Robin Pettyjohn has been Santa Claus since he lived in Montana, more than 25 years ago.
And he will debate anyone who says Old Saint Nick isn't real.
"I'll prove it to anyone that Santa is real," Pettyjohn, a 61-year-old Ahwatukee Foothills resident, said.
If he does indeed exist, then Santa should be thankful for Pettyjohn taking some of the stress off him during the hectic Christmas season.
When he lived in Kalispell, Mont., Pettyjohn would drive around town on Christmas Eve, making stops at the homes of his neighbors.
Dawning a Santa suit, he would pick up the toys left outside by the parents and come bursting through the door, much to the delight of the kids.
"Oh they loved it," he said. "I would come in, with a ‘ho, ho, ho' and the toys and it would make them so happy."
His exit strategy?
"I would tell them that if they saw Santa leave, then he would never be able to come back," he said.
Years later, and some years older, Pettyjohn never ceases to break out the Santa Claus suit around Christmastime. He has hosted a Santa party at his home for the last 22 years.
His favorite part is seeing the looks on the kid's faces when they see Santa.
"You can't even explain the rewards you get as an individual," Pettyjohn said. "It is the best thing I have ever done."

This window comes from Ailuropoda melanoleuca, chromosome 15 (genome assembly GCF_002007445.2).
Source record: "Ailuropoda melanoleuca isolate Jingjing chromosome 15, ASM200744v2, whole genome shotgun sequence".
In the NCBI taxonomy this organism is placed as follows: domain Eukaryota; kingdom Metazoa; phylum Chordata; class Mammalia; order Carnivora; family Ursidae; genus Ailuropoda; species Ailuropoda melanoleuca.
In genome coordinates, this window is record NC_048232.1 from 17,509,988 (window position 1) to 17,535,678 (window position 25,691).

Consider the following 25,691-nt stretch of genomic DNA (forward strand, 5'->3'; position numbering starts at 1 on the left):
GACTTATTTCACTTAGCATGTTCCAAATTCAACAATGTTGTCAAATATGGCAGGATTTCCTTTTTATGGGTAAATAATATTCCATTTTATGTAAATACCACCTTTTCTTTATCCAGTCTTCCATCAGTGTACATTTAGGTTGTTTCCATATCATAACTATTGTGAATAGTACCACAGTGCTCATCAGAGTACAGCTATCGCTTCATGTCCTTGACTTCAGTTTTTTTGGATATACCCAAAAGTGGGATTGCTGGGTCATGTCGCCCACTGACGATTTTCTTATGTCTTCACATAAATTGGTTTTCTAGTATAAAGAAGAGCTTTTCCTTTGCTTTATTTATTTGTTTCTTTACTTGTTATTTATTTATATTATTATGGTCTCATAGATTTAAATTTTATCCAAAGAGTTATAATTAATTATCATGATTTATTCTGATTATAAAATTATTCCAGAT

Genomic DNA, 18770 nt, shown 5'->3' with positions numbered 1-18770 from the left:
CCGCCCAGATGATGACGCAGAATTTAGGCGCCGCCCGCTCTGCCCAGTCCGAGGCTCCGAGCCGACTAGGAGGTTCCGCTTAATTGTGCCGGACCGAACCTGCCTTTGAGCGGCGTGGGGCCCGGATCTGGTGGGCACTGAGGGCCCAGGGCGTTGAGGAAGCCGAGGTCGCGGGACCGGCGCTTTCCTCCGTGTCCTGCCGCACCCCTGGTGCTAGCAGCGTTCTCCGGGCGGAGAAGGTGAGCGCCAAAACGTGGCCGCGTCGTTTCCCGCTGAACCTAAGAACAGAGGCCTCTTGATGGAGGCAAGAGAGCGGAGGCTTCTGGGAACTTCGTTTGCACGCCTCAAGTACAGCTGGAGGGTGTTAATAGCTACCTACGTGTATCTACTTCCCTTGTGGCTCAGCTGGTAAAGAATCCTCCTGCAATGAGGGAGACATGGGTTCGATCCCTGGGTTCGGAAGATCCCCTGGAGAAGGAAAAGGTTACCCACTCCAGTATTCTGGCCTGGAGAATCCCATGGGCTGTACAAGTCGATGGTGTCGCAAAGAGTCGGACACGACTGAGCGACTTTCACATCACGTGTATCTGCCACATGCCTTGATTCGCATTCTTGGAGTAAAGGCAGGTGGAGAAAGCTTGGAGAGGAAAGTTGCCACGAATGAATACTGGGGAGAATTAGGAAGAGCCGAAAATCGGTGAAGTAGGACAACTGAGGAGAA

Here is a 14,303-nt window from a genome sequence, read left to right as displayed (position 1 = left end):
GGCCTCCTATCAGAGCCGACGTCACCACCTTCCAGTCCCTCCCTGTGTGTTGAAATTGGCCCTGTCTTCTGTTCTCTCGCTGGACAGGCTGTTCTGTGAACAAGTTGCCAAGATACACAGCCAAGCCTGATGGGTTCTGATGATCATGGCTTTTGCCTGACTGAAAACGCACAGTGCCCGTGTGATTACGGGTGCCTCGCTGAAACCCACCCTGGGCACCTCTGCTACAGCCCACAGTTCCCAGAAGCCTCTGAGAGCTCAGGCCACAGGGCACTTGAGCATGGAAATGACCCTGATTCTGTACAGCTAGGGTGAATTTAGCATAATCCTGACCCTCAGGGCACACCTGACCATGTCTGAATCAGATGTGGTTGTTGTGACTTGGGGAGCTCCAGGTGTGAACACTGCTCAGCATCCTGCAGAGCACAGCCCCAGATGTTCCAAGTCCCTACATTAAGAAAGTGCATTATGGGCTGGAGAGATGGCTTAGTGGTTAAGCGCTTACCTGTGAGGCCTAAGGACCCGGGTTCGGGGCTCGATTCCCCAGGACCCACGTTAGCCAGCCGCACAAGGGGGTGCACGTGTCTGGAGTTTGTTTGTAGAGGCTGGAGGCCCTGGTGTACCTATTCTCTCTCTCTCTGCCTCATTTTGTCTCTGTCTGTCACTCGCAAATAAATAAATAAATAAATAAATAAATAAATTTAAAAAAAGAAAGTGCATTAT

Last year he visited with more than 100 underprivileged kids from Stanfield, Ariz. He played Santa, heard their Christmas wishes and handed out little toys here and there. But the highlight of the night was a raffle for five brand-new bicycles.
When the final name was called, it left dozens of kids disappointed, something Pettyjohn said he just couldn't handle.
"Some kids were crying their hearts out," he said. "It really, really bothered me."
So this year he is hoping to bring that number way up with the help of the community and the Ahwatukee Foothills Kiwanis Club. They are accepting gently used bicycles for all ages.
"We changed it up a little bit this year, with help from Kiwanis and we have already seen some positive feedback from the community," Pettyjohn said.
Being Santa helped him through a tough time in the past and because of that he can see how important of a symbol the guy with a white beard can be.
"At the time, it was the first year after I was divorced, and it was depressing because Christmas isn't the same without family around," he said. "And a friend of mine said, ‘Hey, you like kids, let's get you a suit.' And from there it turned into an annual thing. Santa Claus was and is a way to survive depression."
Being Santa has also given him a deeper insight into children than he expected.
"I had a little girl come up to me and I asked her, ‘What do you want for Christmas?' and she said ‘Nothing, I already got my present.' And I said, ‘What was it?' and she said she got her family back," Pettyjohn said. "Then I had a little boy come up to me and say what he wanted for Christmas was a real dad. I can't tell that story without getting emotional."
To help Pettyjohn and the Kiwanis, donate gently used bicycles to Ahwatukee Foothills Self Storage, 1023 E. Frye Road. For more information, visit www.AhwatukeeKiwanis.org, or call (480) 759-1934.